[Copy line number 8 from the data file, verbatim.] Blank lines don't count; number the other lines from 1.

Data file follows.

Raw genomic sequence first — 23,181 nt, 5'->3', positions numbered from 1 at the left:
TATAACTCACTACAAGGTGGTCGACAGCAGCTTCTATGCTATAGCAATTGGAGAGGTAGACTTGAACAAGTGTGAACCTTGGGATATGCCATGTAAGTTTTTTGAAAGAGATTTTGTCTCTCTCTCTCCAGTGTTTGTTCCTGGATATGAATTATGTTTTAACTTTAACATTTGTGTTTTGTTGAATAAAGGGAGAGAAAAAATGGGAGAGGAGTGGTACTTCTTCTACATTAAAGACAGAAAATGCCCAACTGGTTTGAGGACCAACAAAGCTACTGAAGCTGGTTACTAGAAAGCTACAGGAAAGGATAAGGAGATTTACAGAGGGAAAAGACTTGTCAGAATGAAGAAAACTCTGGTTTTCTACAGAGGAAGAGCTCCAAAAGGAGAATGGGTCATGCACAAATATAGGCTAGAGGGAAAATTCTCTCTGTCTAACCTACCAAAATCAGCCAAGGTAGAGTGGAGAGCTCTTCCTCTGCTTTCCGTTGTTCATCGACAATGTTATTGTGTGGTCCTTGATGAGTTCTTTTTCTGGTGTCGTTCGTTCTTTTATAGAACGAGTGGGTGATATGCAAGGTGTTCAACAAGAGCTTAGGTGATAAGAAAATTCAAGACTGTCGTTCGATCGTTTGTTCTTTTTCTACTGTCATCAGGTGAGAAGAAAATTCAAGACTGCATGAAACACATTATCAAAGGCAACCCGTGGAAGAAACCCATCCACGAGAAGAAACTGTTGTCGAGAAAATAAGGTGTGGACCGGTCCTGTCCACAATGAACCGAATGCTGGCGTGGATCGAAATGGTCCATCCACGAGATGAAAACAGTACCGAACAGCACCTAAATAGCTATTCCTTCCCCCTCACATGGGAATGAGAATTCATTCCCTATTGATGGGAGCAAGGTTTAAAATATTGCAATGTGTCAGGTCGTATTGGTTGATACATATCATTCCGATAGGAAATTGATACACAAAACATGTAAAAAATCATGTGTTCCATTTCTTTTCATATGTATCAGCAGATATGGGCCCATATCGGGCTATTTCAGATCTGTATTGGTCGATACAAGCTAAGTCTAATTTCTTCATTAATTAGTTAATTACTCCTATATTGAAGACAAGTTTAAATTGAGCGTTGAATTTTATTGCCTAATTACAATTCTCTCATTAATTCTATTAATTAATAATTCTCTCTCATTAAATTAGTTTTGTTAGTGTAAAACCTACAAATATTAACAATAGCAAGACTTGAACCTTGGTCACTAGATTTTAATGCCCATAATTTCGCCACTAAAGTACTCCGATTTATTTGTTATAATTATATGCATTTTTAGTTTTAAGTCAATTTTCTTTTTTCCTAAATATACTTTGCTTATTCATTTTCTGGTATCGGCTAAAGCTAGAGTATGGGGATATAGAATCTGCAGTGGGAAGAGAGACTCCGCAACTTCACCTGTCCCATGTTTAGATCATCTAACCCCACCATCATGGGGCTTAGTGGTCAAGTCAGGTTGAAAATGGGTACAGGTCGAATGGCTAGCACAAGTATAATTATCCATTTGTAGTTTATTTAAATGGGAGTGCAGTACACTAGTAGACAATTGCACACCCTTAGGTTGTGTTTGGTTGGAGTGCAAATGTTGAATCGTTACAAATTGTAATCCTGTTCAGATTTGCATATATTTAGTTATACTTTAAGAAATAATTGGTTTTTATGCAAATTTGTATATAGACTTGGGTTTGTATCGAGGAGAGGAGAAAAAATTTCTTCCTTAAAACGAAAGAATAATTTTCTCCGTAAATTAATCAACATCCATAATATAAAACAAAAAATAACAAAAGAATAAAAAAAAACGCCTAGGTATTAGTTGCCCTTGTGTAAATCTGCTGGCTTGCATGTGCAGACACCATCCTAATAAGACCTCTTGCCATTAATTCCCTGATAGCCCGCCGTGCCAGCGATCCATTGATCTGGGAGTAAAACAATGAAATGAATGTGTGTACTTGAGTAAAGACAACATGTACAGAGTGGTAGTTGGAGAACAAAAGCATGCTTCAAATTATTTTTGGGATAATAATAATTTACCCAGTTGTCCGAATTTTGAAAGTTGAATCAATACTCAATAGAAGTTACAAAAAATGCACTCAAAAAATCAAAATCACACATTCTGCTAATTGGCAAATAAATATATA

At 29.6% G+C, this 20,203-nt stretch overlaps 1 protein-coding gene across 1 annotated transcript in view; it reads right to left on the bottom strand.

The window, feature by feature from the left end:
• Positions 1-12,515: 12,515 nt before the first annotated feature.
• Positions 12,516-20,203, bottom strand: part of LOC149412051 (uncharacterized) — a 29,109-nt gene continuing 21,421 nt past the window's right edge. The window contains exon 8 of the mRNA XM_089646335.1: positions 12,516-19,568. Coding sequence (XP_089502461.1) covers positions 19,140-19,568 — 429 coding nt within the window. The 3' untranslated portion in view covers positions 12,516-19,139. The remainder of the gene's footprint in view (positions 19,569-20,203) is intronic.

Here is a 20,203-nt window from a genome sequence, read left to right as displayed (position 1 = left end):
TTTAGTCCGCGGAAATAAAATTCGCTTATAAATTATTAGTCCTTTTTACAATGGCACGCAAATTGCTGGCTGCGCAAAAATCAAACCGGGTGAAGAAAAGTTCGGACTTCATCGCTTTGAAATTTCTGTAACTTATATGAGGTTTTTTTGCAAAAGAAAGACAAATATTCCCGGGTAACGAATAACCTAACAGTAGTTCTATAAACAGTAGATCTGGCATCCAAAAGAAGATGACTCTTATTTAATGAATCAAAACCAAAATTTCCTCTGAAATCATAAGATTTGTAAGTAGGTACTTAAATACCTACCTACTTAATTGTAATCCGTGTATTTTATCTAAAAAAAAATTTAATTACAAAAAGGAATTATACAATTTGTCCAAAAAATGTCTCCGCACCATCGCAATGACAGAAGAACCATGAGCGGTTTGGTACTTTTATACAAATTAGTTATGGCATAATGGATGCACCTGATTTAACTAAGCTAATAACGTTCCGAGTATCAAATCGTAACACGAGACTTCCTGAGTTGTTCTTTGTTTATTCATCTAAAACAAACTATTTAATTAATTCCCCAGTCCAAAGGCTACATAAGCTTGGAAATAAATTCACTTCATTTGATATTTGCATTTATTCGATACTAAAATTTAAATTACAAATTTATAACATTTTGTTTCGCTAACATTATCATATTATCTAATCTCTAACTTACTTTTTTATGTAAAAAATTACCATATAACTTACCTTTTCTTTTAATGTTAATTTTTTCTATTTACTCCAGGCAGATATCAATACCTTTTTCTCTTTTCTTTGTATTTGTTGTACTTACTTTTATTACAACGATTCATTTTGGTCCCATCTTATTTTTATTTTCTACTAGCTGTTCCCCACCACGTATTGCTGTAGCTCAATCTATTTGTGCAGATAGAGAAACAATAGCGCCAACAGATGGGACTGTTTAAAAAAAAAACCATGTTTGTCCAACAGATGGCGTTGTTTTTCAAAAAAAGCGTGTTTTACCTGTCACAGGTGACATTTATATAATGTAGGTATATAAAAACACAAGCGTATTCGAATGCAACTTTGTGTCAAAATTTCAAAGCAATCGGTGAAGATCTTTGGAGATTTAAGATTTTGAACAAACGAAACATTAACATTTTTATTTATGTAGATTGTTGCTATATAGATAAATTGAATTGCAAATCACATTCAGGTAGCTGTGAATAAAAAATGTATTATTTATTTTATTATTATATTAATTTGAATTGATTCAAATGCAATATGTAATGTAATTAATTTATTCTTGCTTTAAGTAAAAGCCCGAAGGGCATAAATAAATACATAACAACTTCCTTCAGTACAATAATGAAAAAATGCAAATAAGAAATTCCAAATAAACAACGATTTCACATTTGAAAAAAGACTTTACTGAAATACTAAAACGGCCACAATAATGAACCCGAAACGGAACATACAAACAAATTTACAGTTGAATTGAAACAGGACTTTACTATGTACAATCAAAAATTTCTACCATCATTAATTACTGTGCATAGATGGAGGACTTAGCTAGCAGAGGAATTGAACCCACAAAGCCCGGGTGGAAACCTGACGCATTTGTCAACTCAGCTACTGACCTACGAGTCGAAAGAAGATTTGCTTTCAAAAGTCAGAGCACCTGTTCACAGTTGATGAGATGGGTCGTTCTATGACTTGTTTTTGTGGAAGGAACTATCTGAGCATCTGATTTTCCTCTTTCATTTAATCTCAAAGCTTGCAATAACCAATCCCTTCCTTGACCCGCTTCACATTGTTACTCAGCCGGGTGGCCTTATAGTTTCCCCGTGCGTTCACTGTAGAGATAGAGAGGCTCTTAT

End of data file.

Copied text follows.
TTTAGTCCGCGGAAATAAAATTCGCTTATAAATTATTAGTCCTTTTTACAATGGCACGCAAATTGCTGGCTGCGCAAAAATCAAACCGGGTGAAGAAAAGTTCGGACTTCATCGCTTTGAAATTTCTGTAACTTATATGAGGTTTTTTTGCAAAAGAAAGACAAATATTCCCGGGTAACGAATAACCTAACAGTAGTTCTATAAACAGTAGATCTGGCATCCAAAAGAAGATGACTCTTATTTAATGAATCAAAACCAAAATTTCCTCTGAAATCATAAGATTTGTAAGTAGGTACTTAAATACCTACCTACTTAATTGTAATCCGTGTATTTTATCTAAAAAAAAATTTAATTACAAAAAGGAATTATACAATTTGTCCAAAAAATGTCTCCGCACCATCGCAATGACAGAAGAACCATGAGCGGTTTGGTACTTTTATACAAATTAGTTATGGCATAATGGATGCACCTGATTTAACTAAGCTAATAACGTTCCGAGTATCAAATCGTAACACGAGACTTCCTGAGTTGTTCTTTGTTTATTCATCTAAAACAAACTATTTAATTAATTCCCCAGTCCAAAGGCTACATAAGCTTGGAAATAAATTCACTTCATTTGATATTTGCATTTATTCGATACTAAAATTTAAATTACAAATTTATAACATTTTGTTTCGCTAACATTATCATATTATCTAATCTCTAACTTACTTTTTTATGTAAAAAATTACCATATAACTTACCTTTTCTTTTAATGTTAATTTTTTCTATTTACTCCAGGCAGATATCAATACCTTTTTCTCTTTTCTTTGTATTTGTTGTACTTACTTTTATTACAACGATTCATTTTGGTCCCATCTTATTTTTATTTTCTACTAGCTGTTCCCCACCACGTATTGCTGTAGCTCAATCTATTTGTGCAGATAGAGAAACAATAGCGCCAACAGATGGGACTGTTTAAAAAAAAAACCATGTTTGTCCAACAGATGGCGTTGTTTTTCAAAAAAAGCGTGTTTTACCTGTCACAGGTGACATTTATATAATGTAGGTATATAAAAACACAAGCGTATTCGAATGCAACTTTGTGTCAAAATTTCAAAGCAATCGGTGAAGATCTTTGGAGATTTAAGATTTTGAACAAACGAAACATTAACATTTTTATTTATGTAGATTGTTGCTATATAGATAAATTGAATTGCAAATCACATTCAGGTAGCTGTGAATAAAAAATGTATTATTTATTTTATTATTATATTAATTTGAATTGATTCAAATGCAATATGTAATGTAATTAATTTATTCTTGCTTTAAGTAAAAGCCCGAAGGGCATAAATAAATACATAACAACTTCCTTCAGTACAATAATGAAAAAATGCAAATAAGAAATTCCAAATAAACAACGATTTCACATTTGAAAAAAGACTTTACTGAAATACTAAAACGGCCACAATAATGAACCCGAAACGGAACATACAAACAAATTTACAGTTGAATTGAAACAGGACTTTACTATGTACAATCAAAAATTTCTACCATCATTAATTACTGTGCATAGATGGAGGACTTAGCTAGCAGAGGAATTGAACCCACAAAGCCCGGGTGGAAACCTGACGCATTTGTCAACTCAGCTACTGACCTACGAGTCGAAAGAAGATTTGCTTTCAAAAGTCAGAGCACCTGTTCACAGTTGATGAGATGGGTCGTTCTATGACTTGTTTTTGTGGAAGGAACTATCTGAGCATCTGATTTTCCTCTTTCATTTAATCTCAAAGCTTGCAATAACCAATCCCTTCCTTGACCCGCTTCACATTGTTACTCAGCCGGGTGGCCTTATAGTTTCCCCGTGCGTTCACTGTAGAGATAGAGAGGCTCTTAT